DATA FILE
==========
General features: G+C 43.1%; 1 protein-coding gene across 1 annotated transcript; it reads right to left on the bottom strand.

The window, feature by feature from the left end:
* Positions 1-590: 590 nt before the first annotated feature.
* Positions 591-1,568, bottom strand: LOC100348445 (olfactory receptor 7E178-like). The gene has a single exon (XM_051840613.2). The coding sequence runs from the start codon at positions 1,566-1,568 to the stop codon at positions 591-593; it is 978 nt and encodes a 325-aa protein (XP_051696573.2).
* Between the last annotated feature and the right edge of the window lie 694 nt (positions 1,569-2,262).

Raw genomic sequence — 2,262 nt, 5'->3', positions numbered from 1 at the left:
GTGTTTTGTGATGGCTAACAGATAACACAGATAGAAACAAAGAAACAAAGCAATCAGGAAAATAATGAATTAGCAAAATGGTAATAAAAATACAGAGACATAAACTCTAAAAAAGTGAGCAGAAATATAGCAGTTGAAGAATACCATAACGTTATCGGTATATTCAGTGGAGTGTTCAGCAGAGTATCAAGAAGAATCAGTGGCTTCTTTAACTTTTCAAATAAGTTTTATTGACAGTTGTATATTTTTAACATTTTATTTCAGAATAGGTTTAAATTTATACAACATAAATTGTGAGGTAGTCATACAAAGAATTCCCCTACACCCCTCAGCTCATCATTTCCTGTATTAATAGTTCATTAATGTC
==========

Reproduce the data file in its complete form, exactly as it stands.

General features: G+C 43.1%; 1 protein-coding gene across 1 annotated transcript; it reads right to left on the bottom strand.

The window, feature by feature from the left end:
* Positions 1-590: 590 nt before the first annotated feature.
* Positions 591-1,568, bottom strand: LOC100348445 (olfactory receptor 7E178-like). The gene has a single exon (XM_051840613.2). The coding sequence runs from the start codon at positions 1,566-1,568 to the stop codon at positions 591-593; it is 978 nt and encodes a 325-aa protein (XP_051696573.2).
* Between the last annotated feature and the right edge of the window lie 694 nt (positions 1,569-2,262).

Raw genomic sequence — 2,262 nt, 5'->3', positions numbered from 1 at the left:
GTGTTTTGTGATGGCTAACAGATAACACAGATAGAAACAAAGAAACAAAGCAATCAGGAAAATAATGAATTAGCAAAATGGTAATAAAAATACAGAGACATAAACTCTAAAAAAGTGAGCAGAAATATAGCAGTTGAAGAATACCATAACGTTATCGGTATATTCAGTGGAGTGTTCAGCAGAGTATCAAGAAGAATCAGTGGCTTCTTTAACTTTTCAAATAAGTTTTATTGACAGTTGTATATTTTTAACATTTTATTTCAGAATAGGTTTAAATTTATACAACATAAATTGTGAGGTAGTCATACAAAGAATTCCCCTACACCCCTCAGCTCATCATTTCCTGTATTAATAGTTCATTAATGTC